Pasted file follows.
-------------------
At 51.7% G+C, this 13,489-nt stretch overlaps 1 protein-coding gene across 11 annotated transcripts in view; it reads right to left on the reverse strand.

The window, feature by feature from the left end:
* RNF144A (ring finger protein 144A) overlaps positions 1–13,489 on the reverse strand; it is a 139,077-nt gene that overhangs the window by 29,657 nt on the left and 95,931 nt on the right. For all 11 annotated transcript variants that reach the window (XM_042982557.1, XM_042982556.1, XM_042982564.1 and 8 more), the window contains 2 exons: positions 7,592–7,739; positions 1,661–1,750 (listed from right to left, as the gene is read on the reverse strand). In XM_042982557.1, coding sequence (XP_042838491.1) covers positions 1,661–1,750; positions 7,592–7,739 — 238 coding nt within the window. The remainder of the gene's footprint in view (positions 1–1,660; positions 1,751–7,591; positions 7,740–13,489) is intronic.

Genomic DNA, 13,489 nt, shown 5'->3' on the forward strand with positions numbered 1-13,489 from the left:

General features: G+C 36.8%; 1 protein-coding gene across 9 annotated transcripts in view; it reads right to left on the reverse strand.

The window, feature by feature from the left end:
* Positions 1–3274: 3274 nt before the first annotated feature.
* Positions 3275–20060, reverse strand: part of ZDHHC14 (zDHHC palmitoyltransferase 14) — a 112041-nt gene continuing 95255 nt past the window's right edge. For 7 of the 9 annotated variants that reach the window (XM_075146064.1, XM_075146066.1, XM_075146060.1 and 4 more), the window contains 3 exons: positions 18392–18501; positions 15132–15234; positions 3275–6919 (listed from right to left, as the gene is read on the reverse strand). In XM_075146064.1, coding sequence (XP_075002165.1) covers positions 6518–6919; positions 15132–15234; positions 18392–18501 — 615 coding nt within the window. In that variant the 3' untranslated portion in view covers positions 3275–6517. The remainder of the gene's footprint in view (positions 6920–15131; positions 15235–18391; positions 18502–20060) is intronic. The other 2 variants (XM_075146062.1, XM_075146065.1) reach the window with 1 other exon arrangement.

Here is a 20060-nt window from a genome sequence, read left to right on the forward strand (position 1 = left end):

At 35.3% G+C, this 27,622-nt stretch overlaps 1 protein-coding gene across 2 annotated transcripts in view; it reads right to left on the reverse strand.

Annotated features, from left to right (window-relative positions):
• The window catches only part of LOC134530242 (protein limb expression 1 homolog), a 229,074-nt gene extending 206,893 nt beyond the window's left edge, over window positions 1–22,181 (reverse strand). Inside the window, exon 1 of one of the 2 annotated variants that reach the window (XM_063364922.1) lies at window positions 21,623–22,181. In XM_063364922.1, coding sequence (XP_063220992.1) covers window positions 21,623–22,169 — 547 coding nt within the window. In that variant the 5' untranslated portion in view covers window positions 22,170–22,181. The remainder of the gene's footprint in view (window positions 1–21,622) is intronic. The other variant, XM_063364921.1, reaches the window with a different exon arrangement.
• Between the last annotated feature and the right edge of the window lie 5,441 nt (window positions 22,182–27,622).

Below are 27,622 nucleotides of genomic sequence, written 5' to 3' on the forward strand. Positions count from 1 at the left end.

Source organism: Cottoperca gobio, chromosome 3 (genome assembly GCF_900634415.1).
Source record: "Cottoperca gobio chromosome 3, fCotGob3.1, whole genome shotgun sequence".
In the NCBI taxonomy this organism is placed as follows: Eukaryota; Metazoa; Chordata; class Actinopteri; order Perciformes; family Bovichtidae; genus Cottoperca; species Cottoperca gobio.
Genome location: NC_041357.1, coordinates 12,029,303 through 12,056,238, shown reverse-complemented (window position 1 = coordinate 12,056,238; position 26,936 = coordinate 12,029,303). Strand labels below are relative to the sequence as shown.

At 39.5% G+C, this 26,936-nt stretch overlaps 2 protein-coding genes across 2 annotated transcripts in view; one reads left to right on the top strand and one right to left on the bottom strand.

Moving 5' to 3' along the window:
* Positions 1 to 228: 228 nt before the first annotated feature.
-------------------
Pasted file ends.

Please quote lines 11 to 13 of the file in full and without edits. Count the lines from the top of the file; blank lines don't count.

Annotated features, from left to right (window-relative positions):
• The window catches only part of LOC134530242 (protein limb expression 1 homolog), a 229,074-nt gene extending 206,893 nt beyond the window's left edge, over window positions 1–22,181 (reverse strand). Inside the window, exon 1 of one of the 2 annotated variants that reach the window (XM_063364922.1) lies at window positions 21,623–22,181. In XM_063364922.1, coding sequence (XP_063220992.1) covers window positions 21,623–22,169 — 547 coding nt within the window. In that variant the 5' untranslated portion in view covers window positions 22,170–22,181. The remainder of the gene's footprint in view (window positions 1–21,622) is intronic. The other variant, XM_063364921.1, reaches the window with a different exon arrangement.
• Between the last annotated feature and the right edge of the window lie 5,441 nt (window positions 22,182–27,622).